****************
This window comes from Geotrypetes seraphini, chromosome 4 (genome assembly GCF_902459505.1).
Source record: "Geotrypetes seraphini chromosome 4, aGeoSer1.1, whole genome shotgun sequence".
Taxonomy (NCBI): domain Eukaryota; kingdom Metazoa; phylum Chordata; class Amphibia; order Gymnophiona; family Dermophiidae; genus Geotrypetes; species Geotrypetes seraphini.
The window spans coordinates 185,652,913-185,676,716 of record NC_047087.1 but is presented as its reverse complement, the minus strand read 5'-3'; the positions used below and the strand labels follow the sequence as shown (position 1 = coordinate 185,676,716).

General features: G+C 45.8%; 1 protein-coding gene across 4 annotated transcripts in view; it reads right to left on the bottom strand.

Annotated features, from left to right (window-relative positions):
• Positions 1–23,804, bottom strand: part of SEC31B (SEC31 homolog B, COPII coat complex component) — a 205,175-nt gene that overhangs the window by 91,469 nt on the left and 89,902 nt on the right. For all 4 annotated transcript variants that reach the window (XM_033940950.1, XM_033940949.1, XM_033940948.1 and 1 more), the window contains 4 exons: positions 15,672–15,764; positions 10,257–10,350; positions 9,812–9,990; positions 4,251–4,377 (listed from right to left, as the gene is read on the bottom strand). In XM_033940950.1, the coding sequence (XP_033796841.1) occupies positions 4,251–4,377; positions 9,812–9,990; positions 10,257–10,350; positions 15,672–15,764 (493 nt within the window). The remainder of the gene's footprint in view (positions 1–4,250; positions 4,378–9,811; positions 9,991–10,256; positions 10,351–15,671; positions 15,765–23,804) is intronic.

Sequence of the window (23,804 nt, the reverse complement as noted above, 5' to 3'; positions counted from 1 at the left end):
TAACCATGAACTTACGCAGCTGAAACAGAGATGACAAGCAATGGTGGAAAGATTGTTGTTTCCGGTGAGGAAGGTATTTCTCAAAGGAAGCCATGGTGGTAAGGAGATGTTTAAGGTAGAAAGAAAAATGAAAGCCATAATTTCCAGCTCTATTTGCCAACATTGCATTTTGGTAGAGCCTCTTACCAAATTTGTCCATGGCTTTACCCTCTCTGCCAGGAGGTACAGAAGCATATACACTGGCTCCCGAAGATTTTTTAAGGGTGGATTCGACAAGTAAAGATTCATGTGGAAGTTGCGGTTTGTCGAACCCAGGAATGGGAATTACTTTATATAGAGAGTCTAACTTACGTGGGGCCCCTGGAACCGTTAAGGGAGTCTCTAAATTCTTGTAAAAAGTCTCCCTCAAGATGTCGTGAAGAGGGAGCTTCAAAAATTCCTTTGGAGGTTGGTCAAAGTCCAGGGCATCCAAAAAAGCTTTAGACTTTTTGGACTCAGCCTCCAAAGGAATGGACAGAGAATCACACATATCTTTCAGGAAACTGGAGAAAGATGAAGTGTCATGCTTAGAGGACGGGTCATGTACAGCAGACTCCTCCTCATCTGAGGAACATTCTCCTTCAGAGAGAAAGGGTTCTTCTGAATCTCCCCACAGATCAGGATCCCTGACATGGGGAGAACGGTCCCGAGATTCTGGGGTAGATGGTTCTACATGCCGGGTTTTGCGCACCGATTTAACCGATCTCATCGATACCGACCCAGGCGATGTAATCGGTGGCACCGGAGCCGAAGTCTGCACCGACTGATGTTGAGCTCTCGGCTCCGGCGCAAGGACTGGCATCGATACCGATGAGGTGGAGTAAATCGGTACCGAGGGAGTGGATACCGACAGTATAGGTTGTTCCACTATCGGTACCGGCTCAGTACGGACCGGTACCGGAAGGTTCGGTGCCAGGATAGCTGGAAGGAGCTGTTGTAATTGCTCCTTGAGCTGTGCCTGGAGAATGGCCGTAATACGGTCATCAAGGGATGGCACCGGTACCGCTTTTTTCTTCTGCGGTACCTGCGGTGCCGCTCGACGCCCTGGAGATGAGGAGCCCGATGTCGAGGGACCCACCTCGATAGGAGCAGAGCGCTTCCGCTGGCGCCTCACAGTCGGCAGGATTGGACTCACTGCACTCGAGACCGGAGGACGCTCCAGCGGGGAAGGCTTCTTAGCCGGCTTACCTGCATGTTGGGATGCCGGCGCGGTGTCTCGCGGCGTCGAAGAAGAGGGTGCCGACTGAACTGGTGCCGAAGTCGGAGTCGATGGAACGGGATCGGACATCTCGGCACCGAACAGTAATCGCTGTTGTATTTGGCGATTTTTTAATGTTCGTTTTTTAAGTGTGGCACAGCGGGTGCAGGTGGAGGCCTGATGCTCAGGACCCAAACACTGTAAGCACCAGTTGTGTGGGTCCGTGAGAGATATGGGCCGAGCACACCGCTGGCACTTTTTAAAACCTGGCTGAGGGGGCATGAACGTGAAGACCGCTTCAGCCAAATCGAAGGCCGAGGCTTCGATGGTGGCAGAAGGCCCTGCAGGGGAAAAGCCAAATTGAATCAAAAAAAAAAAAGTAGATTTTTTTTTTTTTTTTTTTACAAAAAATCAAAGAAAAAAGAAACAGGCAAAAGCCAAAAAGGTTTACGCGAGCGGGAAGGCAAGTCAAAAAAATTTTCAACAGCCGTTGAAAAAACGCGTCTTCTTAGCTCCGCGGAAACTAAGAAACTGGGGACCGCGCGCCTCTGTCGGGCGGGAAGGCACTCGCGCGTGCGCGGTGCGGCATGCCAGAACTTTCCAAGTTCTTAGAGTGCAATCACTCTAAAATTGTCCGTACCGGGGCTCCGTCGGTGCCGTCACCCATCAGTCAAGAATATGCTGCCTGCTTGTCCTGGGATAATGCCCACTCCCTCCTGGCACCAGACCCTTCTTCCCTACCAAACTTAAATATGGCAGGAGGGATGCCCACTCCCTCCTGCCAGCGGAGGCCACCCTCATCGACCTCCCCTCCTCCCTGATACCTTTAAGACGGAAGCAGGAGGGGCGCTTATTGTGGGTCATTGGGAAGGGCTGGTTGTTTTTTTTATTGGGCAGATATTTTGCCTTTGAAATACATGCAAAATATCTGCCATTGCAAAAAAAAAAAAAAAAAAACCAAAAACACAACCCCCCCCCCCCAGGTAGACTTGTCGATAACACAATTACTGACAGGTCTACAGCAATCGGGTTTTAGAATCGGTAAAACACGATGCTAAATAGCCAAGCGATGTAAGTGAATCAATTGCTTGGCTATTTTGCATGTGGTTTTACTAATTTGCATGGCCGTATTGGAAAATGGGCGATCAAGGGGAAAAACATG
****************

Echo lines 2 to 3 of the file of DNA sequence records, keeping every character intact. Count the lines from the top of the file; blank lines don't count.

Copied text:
Source record: "Geotrypetes seraphini chromosome 4, aGeoSer1.1, whole genome shotgun sequence".
Taxonomy (NCBI): domain Eukaryota; kingdom Metazoa; phylum Chordata; class Amphibia; order Gymnophiona; family Dermophiidae; genus Geotrypetes; species Geotrypetes seraphini.